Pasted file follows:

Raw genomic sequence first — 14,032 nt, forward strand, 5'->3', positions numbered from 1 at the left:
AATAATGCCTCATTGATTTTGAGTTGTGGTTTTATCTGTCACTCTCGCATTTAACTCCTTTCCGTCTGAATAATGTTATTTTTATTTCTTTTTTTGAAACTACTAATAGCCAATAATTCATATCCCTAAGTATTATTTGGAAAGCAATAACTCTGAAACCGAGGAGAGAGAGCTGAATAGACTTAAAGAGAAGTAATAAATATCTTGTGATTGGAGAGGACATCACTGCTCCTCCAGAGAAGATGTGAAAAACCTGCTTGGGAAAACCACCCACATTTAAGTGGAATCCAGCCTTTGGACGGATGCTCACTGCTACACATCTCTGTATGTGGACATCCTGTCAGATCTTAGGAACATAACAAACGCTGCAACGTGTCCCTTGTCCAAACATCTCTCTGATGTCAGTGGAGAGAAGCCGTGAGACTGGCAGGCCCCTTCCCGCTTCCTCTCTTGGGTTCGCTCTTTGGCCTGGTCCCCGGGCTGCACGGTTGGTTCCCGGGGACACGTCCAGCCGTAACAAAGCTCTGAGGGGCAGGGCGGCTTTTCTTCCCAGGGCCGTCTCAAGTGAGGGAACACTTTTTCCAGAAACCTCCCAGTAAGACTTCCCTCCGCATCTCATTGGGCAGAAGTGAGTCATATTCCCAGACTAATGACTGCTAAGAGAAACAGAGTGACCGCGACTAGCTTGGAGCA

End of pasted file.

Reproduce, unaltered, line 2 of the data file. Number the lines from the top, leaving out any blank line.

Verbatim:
AATAATGCCTCATTGATTTTGAGTTGTGGTTTTATCTGTCACTCTCGCATTTAACTCCTTTCCGTCTGAATAATGTTATTTTTATTTCTTTTTTTGAAACTACTAATAGCCAATAATTCATATCCCTAAGTATTATTTGGAAAGCAATAACTCTGAAACCGAGGAGAGAGAGCTGAATAGACTTAAAGAGAAGTAATAAATATCTTGTGATTGGAGAGGACATCACTGCTCCTCCAGAGAAGATGTGAAAAACCTGCTTGGGAAAACCACCCACATTTAAGTGGAATCCAGCCTTTGGACGGATGCTCACTGCTACACATCTCTGTATGTGGACATCCTGTCAGATCTTAGGAACATAACAAACGCTGCAACGTGTCCCTTGTCCAAACATCTCTCTGATGTCAGTGGAGAGAAGCCGTGAGACTGGCAGGCCCCTTCCCGCTTCCTCTCTTGGGTTCGCTCTTTGGCCTGGTCCCCGGGCTGCACGGTTGGTTCCCGGGGACACGTCCAGCCGTAACAAAGCTCTGAGGGGCAGGGCGGCTTTTCTTCCCAGGGCCGTCTCAAGTGAGGGAACACTTTTTCCAGAAACCTCCCAGTAAGACTTCCCTCCGCATCTCATTGGGCAGAAGTGAGTCATATTCCCAGACTAATGACTGCTAAGAGAAACAGAGTGACCGCGACTAGCTTGGAGCA